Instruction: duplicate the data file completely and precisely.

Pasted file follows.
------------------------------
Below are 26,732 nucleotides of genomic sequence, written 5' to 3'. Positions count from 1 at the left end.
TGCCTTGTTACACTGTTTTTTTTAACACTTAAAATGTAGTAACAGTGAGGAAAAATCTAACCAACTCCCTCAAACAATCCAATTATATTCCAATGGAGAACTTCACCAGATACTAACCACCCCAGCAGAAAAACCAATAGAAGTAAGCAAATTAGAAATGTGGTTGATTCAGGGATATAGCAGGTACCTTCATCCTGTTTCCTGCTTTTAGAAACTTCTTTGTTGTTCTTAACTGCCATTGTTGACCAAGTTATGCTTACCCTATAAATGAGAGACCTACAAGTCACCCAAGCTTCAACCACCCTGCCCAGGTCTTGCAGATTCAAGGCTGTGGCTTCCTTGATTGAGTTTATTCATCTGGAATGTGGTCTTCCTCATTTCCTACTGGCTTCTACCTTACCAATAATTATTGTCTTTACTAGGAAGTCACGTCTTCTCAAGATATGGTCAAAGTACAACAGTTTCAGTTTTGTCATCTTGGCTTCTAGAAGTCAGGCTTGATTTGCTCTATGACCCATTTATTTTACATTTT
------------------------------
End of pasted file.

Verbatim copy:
Below are 26,732 nucleotides of genomic sequence, written 5' to 3'. Positions count from 1 at the left end.
TGCCTTGTTACACTGTTTTTTTTAACACTTAAAATGTAGTAACAGTGAGGAAAAATCTAACCAACTCCCTCAAACAATCCAATTATATTCCAATGGAGAACTTCACCAGATACTAACCACCCCAGCAGAAAAACCAATAGAAGTAAGCAAATTAGAAATGTGGTTGATTCAGGGATATAGCAGGTACCTTCATCCTGTTTCCTGCTTTTAGAAACTTCTTTGTTGTTCTTAACTGCCATTGTTGACCAAGTTATGCTTACCCTATAAATGAGAGACCTACAAGTCACCCAAGCTTCAACCACCCTGCCCAGGTCTTGCAGATTCAAGGCTGTGGCTTCCTTGATTGAGTTTATTCATCTGGAATGTGGTCTTCCTCATTTCCTACTGGCTTCTACCTTACCAATAATTATTGTCTTTACTAGGAAGTCACGTCTTCTCAAGATATGGTCAAAGTACAACAGTTTCAGTTTTGTCATCTTGGCTTCTAGAAGTCAGGCTTGATTTGCTCTATGACCCATTTATTTTACATTTT